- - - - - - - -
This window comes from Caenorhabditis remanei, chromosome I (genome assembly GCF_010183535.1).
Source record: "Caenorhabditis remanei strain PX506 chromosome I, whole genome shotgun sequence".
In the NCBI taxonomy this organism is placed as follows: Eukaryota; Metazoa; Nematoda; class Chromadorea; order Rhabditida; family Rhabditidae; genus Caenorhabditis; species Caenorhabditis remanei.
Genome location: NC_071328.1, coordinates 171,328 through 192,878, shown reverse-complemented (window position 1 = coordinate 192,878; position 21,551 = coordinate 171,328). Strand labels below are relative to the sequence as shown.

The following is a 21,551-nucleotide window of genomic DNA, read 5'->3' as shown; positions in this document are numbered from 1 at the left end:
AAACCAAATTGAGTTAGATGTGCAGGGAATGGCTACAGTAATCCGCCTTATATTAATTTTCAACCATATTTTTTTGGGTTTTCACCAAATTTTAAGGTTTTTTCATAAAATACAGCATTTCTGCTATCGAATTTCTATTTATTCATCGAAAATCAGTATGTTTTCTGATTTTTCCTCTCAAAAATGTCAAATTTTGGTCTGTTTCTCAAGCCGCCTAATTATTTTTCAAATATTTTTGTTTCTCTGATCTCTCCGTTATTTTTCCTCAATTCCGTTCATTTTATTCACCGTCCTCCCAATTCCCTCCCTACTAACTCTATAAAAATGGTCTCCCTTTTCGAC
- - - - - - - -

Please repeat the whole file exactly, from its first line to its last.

This window comes from Caenorhabditis remanei, chromosome I (genome assembly GCF_010183535.1).
Source record: "Caenorhabditis remanei strain PX506 chromosome I, whole genome shotgun sequence".
In the NCBI taxonomy this organism is placed as follows: Eukaryota; Metazoa; Nematoda; class Chromadorea; order Rhabditida; family Rhabditidae; genus Caenorhabditis; species Caenorhabditis remanei.
Genome location: NC_071328.1, coordinates 171,328 through 192,878, shown reverse-complemented (window position 1 = coordinate 192,878; position 21,551 = coordinate 171,328). Strand labels below are relative to the sequence as shown.

The following is a 21,551-nucleotide window of genomic DNA, read 5'->3' as shown; positions in this document are numbered from 1 at the left end:
AAACCAAATTGAGTTAGATGTGCAGGGAATGGCTACAGTAATCCGCCTTATATTAATTTTCAACCATATTTTTTTGGGTTTTCACCAAATTTTAAGGTTTTTTCATAAAATACAGCATTTCTGCTATCGAATTTCTATTTATTCATCGAAAATCAGTATGTTTTCTGATTTTTCCTCTCAAAAATGTCAAATTTTGGTCTGTTTCTCAAGCCGCCTAATTATTTTTCAAATATTTTTGTTTCTCTGATCTCTCCGTTATTTTTCCTCAATTCCGTTCATTTTATTCACCGTCCTCCCAATTCCCTCCCTACTAACTCTATAAAAATGGTCTCCCTTTTCGAC